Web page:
What you do to help save rainforests
What you do to help save rainforests
Rhett A. Butler, mongabay.com
April 22, 2008
Most people understand that tropical rainforests are critically important in regulating rainfall and global climate, while providing habitat for millions of species and unique indigenous cultures. Yet despite this significance, rainforests continue to be destroyed at a furious pace — in 2008 Brazil and Indonesia are expected to each lose at least 8 million acres of forest cover.
Is there anything an individual can do to help save the majestic forests of the Amazon, the Congo, and Southeast Asia? Thankfully, there is. Here is a look at some small actions that can help tropical forests.
Reduce, reuse, and recycle
First, it is important to realize that the usual steps to reduce your ecological footprint at home indirectly benefit rainforests half a world away by reducing resource consumption, which in the end is the ultimate driver of most forest destruction today. Therefore conserving energy and water; recycling; walking, riding a bike, or using public transportation instead of driving; and curtailing unnecessary purchases of products are all things that help avoid contributing to global deforestation.
Borneo rainforest. Under the auspices of a new international climate agreement, rainforest conservation may emerge as a far more interesting way to “offset” your emissions than conventional carbon credits. Photo by Rhett A. Butler / mongabay.com
In some cases your impact on rainforests may be more direct — many wood and paper products are derived from rainforest trees. While it’s notoriously difficult to determine the origin of such products, make it a policy to learn as much as your can about the products you buy by doing research online. At present, it’s safest to avoid tropical hardwoods (like mahogany) unless they have been certified as having been produced in an environmentally responsible way (though even certification isn’t fool-proof). Better yet, work to minimize your use of paper and wood in the first place through recycling and re-use (i.e. double-sided printing). Look for products made from recycled materials (some wood “composites” incorporate recycled plastics) or buy used.
While this will come as a no-brainer to the eco-conscious, don’t buy products made from rainforest animal skins or parts. Don’t purchase exotic pets that have been collected from the wild. You can ask pet stores whether animals are “wild-caught” or “captive bred.” With “captive bred”, you can have the peace of mind that your pet has not been torn from its natural habitat.
Supporting rainforest conservation efforts
As a consumer you can take a pro-active approach to supporting rainforests by purchasing products linked to conservation efforts. For example, studies have show that shade-grown coffee and cacao support higher levels of biodiversity than conventionally grown monocultures. Accordingly, a number of companies and organizations offer rainforest-friendly coffee and chocolate, but offerings will likely be significantly expanded in coming years. For now, the Rainforest Alliance web site is an excellent starting point for learning more about certified products.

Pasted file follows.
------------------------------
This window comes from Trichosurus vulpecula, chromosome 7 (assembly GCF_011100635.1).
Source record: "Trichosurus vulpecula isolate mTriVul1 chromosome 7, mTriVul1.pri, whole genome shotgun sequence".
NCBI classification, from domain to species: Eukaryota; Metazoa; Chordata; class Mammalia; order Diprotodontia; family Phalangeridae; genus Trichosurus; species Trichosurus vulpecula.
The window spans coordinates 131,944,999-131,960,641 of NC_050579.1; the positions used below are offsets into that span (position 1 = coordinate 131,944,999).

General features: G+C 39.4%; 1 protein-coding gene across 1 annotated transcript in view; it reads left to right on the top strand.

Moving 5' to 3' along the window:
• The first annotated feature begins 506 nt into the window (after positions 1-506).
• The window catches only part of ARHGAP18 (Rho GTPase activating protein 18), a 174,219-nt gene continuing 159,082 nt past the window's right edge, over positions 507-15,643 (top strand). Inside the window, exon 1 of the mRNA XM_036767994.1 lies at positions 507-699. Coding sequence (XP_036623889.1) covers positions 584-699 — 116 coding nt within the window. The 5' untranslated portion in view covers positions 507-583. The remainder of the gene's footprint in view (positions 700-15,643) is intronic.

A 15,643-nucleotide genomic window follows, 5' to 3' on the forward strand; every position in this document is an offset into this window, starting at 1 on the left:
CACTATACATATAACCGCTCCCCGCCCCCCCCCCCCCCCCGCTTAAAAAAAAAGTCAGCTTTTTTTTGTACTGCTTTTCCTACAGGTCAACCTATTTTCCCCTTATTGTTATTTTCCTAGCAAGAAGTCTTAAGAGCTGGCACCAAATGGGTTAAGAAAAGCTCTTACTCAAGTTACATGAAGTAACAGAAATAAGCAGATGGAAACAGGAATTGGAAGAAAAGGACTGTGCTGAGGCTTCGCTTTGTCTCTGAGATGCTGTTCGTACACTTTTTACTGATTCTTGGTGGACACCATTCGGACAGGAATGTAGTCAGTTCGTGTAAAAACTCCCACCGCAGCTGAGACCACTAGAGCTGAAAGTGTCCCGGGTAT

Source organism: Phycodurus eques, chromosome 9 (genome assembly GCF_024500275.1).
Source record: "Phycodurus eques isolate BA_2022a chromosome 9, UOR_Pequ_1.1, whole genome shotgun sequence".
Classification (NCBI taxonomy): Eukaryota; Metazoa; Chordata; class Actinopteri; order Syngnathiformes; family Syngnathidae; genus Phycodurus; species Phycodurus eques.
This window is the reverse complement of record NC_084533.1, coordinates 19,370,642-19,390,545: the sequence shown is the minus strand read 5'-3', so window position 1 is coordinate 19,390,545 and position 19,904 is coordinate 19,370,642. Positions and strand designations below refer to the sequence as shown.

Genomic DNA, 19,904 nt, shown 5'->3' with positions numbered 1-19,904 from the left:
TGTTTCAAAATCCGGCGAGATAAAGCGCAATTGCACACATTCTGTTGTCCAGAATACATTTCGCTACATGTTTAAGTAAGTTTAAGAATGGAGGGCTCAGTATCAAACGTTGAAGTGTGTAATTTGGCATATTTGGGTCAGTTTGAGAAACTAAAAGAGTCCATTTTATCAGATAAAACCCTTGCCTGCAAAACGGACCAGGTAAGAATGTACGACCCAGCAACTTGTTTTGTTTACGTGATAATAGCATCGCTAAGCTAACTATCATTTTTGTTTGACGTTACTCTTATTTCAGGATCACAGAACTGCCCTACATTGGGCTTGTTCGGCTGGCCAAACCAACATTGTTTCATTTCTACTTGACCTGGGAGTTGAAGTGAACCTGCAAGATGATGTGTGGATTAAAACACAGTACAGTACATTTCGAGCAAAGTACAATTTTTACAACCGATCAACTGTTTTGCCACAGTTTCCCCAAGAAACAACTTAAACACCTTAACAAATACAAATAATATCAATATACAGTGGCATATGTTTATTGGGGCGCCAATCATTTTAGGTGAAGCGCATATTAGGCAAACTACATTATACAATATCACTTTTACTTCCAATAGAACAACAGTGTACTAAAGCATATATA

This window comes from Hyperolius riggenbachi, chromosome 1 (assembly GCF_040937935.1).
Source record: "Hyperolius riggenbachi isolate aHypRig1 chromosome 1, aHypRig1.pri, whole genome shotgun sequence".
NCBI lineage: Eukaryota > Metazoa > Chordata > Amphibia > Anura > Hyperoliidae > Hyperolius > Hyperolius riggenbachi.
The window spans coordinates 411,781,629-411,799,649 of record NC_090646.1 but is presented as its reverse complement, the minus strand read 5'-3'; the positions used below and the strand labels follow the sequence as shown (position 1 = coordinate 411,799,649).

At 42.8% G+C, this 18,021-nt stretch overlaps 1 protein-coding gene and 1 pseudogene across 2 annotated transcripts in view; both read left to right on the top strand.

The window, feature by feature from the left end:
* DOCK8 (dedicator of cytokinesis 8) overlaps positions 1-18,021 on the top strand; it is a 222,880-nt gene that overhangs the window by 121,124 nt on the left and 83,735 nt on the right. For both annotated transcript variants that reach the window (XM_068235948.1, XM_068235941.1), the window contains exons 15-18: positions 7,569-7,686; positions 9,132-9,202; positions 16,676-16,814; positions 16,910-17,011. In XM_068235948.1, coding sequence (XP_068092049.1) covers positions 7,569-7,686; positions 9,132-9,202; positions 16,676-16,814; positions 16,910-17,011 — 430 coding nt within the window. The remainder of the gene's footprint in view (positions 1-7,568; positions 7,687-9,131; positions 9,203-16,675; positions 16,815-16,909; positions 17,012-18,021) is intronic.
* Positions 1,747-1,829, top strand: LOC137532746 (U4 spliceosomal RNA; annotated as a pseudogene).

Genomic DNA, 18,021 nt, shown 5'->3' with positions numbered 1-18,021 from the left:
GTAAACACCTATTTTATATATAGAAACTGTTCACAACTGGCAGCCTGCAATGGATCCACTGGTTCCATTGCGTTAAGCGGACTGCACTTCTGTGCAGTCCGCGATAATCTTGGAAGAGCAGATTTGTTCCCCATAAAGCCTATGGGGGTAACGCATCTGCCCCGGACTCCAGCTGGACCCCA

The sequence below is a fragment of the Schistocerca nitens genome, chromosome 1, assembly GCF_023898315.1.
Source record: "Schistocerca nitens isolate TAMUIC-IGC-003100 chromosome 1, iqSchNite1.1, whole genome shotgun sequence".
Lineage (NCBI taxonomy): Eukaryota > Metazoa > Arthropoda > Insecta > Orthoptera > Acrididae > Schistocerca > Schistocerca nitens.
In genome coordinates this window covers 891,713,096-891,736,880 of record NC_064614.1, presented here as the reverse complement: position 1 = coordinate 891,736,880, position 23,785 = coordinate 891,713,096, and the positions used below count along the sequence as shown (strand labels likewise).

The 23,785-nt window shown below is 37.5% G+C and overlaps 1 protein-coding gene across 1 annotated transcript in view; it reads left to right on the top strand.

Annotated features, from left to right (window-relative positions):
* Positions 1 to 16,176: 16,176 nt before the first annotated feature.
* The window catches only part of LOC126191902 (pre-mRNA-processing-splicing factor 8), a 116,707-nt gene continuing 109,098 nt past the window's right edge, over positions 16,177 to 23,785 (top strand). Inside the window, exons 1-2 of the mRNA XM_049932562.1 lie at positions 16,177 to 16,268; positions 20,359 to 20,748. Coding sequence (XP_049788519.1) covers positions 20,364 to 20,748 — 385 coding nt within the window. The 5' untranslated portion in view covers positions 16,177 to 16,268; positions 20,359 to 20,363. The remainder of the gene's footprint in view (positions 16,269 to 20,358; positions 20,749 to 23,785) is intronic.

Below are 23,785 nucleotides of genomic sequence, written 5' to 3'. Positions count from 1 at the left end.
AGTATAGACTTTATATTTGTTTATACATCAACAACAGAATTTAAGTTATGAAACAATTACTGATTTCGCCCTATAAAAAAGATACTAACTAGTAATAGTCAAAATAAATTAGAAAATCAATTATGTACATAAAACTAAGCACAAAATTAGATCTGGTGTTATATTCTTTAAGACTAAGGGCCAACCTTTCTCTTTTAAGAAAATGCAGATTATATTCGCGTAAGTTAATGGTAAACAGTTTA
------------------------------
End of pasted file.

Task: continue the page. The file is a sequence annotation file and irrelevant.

So today is Earth Day. You may look at Earth Day as another useless “holiday” that appears on your calendar, yet does not warrant an actual vacation day, where people parade around about trees or not driving, CEOs stand up to talk about their environmental stewardship as a PR strategy and Hallmark, ironically, sells more cards. Another gimmick day full of false promises and empty pledges to make real environmentally-motivated change, while everything remains regretfully the same.
Travel is another way to ensure that rainforests are protected as intact ecosystems. Look for eco-friendly and socially responsible operators that follow guidelines for ecotourism and are run by, or at least employ, local people. Rainforest Expeditions in Peru is a great example, but check out Whole Travel for other ideas.
If international travel is too expensive or the idea of increasing your carbon footprint is too much to bear, try a visit to a local zoo, especially if it is involved in conservation efforts. As an alternative, look around your neighborhood for local rainforest residents. Many song birds spend at least part of the year in the tropics — figuring out which ones are the migrants can be a great learning experience for kids and can demonstrate how the health of rainforests directly impacts your local community. As forests fall, migratory birds lose their nesting grounds and fewer return to temperate areas.
Donate and get educated
Donate time and money to organizations working to ensure that rainforests are around for future generations. Look for groups that have a local impact and don’t have a lot of overhead. The Amazon Conservation Team, which works with tribes in the Amazon to protect culture and forest, is a great example.
Learn more about rainforests — why they are important and what’s happening to them. Spread the word to your friends and colleagues